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Thread: I need to be alone: Amitabh
09-30-2009, 03:26 PM #1
I need to be alone: Amitabh
As Amitabh Bachchan sets out to play ‘pop philosopher’ to the inmates of a house isolated from the world, on a reality show, he tells Indu Mirani about isolation and living life in the public glare 24X7
Have you ever been, either deliberately or by circumstances, isolated?
It depends on how you treat isolation. When I was sent to boarding school I felt isolated because we were in Sherwood School in Nainital and we had to do nine months at a stretch from March to November. There were no breaks, we never came home and we only saw our parents after nine months. When you get your first job, you have to go to a new city, you are in a completely different environment, and you feel isolation. But at the same time you have the independence of earning your own money, taking your own decisions.
When I was in the film industry, I took a sabbatical some years ago for about five years. I lived in other parts of the world. That was isolation, but in a different sense. There was the joy of getting my own groceries, making my own breakfast, parking my own car, doing things that were ordinary.
There are times, I must admit, when I need to be left alone. We are all artistes and deal in a profession that is very sensitive in many ways. We are constantly trying to portray characters which are, perhaps, completely alien to us in nature, in constitution, in words, in action. And, after continuously being in this loop of repetitive impersonations of different people all the time, maybe we forget who we actually are. Therefore, we need to be by ourselves, just to do ordinary things, spend time with our grandchildren and just walk in nature and do nothing.
So isolation is not really bad?
No, it’s not. Recently, I was with a friend, who was ill, for about two-and-a-half months without any pressure of work. I had deliberately not taken on any work and it was a very refreshing time for me even though I was there for something which was more medical centric and we were always tense. But it was great to not have to get up at a stipulated time and not worry about whether I need to have a shower now and get ready, or I need to be at the dining table at so and so time otherwise the lunch break will be over, to just be able to not do anything that is routine or has been stipulated as routine. I never watched TV, never read papers. Just sat there, looked out of the window or just sat by myself. At times, though, I began to wonder “What am I doing? I need to occupy my self” because I am used to working for such a long period of time and suddenly I had nothing to do. That was very disturbing.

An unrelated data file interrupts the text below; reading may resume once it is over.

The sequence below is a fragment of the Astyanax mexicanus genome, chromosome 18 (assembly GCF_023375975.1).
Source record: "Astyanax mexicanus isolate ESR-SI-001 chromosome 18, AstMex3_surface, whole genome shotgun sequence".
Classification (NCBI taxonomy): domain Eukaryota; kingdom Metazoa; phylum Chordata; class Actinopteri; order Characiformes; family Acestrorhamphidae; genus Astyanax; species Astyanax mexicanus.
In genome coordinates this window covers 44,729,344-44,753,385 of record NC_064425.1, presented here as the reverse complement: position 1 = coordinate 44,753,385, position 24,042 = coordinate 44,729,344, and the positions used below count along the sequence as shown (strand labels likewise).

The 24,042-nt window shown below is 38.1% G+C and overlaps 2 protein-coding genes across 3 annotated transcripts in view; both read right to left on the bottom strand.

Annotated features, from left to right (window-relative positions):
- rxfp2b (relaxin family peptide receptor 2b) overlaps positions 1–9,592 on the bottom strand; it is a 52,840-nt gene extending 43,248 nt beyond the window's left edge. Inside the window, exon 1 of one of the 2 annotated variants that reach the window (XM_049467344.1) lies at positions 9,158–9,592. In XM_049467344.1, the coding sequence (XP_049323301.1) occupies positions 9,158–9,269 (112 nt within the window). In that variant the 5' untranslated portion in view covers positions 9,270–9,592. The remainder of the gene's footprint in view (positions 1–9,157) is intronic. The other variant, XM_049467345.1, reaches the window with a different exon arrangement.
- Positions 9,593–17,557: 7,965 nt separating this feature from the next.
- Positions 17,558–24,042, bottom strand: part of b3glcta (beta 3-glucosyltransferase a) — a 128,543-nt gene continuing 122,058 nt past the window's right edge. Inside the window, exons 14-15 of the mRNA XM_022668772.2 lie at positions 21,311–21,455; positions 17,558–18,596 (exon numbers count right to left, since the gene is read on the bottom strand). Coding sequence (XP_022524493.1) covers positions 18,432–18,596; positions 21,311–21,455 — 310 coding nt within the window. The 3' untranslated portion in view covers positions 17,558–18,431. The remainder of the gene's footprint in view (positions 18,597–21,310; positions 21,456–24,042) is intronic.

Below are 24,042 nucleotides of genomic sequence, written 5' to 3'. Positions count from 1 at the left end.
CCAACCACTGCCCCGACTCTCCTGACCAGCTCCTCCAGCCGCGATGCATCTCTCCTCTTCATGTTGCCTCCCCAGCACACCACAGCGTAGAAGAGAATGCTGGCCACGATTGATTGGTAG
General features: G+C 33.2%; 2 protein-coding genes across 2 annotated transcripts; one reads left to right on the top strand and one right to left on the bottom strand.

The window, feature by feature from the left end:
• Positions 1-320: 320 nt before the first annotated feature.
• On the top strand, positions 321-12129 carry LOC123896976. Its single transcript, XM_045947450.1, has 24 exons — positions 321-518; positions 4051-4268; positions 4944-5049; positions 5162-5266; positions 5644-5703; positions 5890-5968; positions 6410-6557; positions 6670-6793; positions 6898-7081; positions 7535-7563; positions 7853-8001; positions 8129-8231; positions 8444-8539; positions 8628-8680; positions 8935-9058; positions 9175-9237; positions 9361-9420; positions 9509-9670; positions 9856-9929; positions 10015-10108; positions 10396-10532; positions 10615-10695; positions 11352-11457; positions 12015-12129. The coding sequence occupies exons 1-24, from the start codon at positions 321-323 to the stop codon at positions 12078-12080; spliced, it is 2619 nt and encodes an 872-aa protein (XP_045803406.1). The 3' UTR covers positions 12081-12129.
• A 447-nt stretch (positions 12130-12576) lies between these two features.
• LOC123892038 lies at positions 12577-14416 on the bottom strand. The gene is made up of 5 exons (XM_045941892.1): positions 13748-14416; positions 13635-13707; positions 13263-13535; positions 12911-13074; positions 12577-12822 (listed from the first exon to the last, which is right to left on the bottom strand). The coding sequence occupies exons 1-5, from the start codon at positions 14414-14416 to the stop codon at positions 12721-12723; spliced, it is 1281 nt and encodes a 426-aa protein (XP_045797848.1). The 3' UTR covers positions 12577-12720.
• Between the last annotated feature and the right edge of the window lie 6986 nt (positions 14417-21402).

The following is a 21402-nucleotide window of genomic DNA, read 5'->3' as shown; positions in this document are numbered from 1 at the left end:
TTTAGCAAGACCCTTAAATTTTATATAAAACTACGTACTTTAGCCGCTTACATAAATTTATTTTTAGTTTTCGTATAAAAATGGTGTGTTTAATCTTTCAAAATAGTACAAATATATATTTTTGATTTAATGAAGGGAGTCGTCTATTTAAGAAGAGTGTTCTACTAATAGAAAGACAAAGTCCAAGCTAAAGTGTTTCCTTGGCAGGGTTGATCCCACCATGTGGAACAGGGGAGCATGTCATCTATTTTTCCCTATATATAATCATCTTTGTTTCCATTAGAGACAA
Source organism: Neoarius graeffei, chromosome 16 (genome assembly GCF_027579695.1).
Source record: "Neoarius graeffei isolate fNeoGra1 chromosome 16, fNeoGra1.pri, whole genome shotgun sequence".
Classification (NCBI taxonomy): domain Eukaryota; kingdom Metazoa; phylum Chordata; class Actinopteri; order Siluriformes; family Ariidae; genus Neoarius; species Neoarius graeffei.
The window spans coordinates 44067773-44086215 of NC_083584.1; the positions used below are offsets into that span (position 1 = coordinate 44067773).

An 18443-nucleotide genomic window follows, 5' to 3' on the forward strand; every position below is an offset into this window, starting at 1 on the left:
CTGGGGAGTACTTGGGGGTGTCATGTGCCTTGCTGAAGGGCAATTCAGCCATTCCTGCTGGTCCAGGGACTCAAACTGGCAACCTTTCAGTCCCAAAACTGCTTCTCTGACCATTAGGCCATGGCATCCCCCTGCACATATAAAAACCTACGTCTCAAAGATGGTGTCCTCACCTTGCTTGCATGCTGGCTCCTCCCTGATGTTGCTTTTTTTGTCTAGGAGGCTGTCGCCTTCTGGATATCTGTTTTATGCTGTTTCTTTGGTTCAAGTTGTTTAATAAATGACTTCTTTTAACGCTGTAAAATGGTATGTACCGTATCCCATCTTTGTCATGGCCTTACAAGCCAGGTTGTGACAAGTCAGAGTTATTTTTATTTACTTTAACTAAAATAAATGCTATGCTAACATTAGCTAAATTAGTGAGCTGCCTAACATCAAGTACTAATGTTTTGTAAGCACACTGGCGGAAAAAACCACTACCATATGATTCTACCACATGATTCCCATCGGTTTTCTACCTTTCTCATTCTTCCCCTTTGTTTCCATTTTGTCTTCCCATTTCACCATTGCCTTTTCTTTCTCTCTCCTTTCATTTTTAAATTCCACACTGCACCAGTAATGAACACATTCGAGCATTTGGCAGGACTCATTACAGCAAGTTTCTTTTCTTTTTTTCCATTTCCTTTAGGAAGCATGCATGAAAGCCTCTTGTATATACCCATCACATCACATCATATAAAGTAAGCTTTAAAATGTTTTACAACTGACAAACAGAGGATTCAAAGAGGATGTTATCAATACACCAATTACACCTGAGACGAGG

How does being in the public glare 24X7 change you as a person?
With the benefit of being a celebrity, there is also the burden of being a celebrity. You have to be on your best behaviour all the time. You must not be seen doing things that are objectionable to society, to the constitution, to the law. But I think if you reconcile with that and conduct yourself in a manner where you follow the rules, then you are fine. As individuals and as a nation, I think, I have always wanted to express that there should be a national policy, which is what our attitude should be. I want that there should be a very definite identity, what an Indian is when he goes out of his shores. I see a German and there is something definitive about his nature. I want a distinctive positive quality but it should be universal. I go abroad and sometimes when I meet my countrymen they say, “I am from Kerala or I am from Bengal”, I would like him to say, “I am from India”.
How do you account for the fact that today people are willing to come on national television and talk about their lives, something that didn’t happen before all these reality shows?
I think it is to do with the way we are developing, the fact that we are unable to keep other influences, other cultures away from us because of the communication facilities available to us. We see other channels from other parts of the world, we see them behaving differently and there is an intent or desire or perhaps just a commercial desire to emulate that. I think that we are growing as a nation and we are still at a developing stage. Until we reach a certain stature, we will have to go through this process. And then eventually, one day, society itself will decide and say “No you can’t do this.” Just like one would say that we are Indians and this is not our culture. How did we get that? There is a huge history behind us. These are phases; we will sift the good from the bad, and then eventually live with the good.
You are always very politically correct, where does this come from?
I don’t know what you mean by politically correct. Sometimes people ask me how you like a particular person. I will obviously like him and say good things about him because perhaps I haven’t seen the other side of his personality. I would have to feel ugly inside to sniff out the ugliness in anybody else. I would rather say he is normal; every body has good and bad qualities, why talk about the bad ones. What good is it to you? Is he going to change? Are you going to change his psychology? Are you going to change yourself with respect to him? He is still going to be that way. So why go through this whole trouble of disturbing my internal system in trying to decipher that his internal system is wrong. I think it’s a waste of energy.
09-30-2009, 06:26 PM #2